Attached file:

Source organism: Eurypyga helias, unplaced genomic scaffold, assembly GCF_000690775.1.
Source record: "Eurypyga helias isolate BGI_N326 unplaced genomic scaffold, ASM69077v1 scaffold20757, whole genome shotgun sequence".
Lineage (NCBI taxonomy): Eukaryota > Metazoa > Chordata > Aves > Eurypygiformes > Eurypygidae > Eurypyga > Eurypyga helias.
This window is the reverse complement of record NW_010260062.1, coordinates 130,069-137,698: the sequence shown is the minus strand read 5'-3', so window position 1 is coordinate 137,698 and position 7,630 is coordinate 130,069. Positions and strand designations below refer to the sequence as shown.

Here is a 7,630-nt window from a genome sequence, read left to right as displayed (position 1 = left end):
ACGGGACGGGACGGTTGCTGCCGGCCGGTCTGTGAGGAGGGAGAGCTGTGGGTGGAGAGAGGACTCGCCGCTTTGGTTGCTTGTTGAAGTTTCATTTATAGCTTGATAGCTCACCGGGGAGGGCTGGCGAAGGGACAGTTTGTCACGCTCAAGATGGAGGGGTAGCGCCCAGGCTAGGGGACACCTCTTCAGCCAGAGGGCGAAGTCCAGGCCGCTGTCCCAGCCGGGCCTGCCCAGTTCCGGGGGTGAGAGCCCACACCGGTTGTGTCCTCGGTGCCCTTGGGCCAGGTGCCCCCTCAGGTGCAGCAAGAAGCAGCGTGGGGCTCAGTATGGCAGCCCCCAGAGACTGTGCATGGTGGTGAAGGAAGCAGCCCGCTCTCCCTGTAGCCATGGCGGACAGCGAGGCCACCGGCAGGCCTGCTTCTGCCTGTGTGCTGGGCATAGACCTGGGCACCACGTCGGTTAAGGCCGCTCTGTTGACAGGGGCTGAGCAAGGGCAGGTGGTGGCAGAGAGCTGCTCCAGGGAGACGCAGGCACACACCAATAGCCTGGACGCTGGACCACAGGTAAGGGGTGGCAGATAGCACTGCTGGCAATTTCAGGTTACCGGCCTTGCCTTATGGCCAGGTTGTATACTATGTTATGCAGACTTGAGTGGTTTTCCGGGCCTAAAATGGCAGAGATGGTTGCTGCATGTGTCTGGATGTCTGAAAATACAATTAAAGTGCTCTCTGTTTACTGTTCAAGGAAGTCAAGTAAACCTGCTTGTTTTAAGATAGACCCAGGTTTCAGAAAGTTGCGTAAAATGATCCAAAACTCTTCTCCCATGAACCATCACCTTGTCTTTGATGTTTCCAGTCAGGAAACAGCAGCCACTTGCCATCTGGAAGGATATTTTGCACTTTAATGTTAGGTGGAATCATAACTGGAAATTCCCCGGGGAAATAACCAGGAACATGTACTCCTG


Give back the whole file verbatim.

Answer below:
Source organism: Eurypyga helias, unplaced genomic scaffold, assembly GCF_000690775.1.
Source record: "Eurypyga helias isolate BGI_N326 unplaced genomic scaffold, ASM69077v1 scaffold20757, whole genome shotgun sequence".
Lineage (NCBI taxonomy): Eukaryota > Metazoa > Chordata > Aves > Eurypygiformes > Eurypygidae > Eurypyga > Eurypyga helias.
This window is the reverse complement of record NW_010260062.1, coordinates 130,069-137,698: the sequence shown is the minus strand read 5'-3', so window position 1 is coordinate 137,698 and position 7,630 is coordinate 130,069. Positions and strand designations below refer to the sequence as shown.

Here is a 7,630-nt window from a genome sequence, read left to right as displayed (position 1 = left end):
ACGGGACGGGACGGTTGCTGCCGGCCGGTCTGTGAGGAGGGAGAGCTGTGGGTGGAGAGAGGACTCGCCGCTTTGGTTGCTTGTTGAAGTTTCATTTATAGCTTGATAGCTCACCGGGGAGGGCTGGCGAAGGGACAGTTTGTCACGCTCAAGATGGAGGGGTAGCGCCCAGGCTAGGGGACACCTCTTCAGCCAGAGGGCGAAGTCCAGGCCGCTGTCCCAGCCGGGCCTGCCCAGTTCCGGGGGTGAGAGCCCACACCGGTTGTGTCCTCGGTGCCCTTGGGCCAGGTGCCCCCTCAGGTGCAGCAAGAAGCAGCGTGGGGCTCAGTATGGCAGCCCCCAGAGACTGTGCATGGTGGTGAAGGAAGCAGCCCGCTCTCCCTGTAGCCATGGCGGACAGCGAGGCCACCGGCAGGCCTGCTTCTGCCTGTGTGCTGGGCATAGACCTGGGCACCACGTCGGTTAAGGCCGCTCTGTTGACAGGGGCTGAGCAAGGGCAGGTGGTGGCAGAGAGCTGCTCCAGGGAGACGCAGGCACACACCAATAGCCTGGACGCTGGACCACAGGTAAGGGGTGGCAGATAGCACTGCTGGCAATTTCAGGTTACCGGCCTTGCCTTATGGCCAGGTTGTATACTATGTTATGCAGACTTGAGTGGTTTTCCGGGCCTAAAATGGCAGAGATGGTTGCTGCATGTGTCTGGATGTCTGAAAATACAATTAAAGTGCTCTCTGTTTACTGTTCAAGGAAGTCAAGTAAACCTGCTTGTTTTAAGATAGACCCAGGTTTCAGAAAGTTGCGTAAAATGATCCAAAACTCTTCTCCCATGAACCATCACCTTGTCTTTGATGTTTCCAGTCAGGAAACAGCAGCCACTTGCCATCTGGAAGGATATTTTGCACTTTAATGTTAGGTGGAATCATAACTGGAAATTCCCCGGGGAAATAACCAGGAACATGTACTCCTG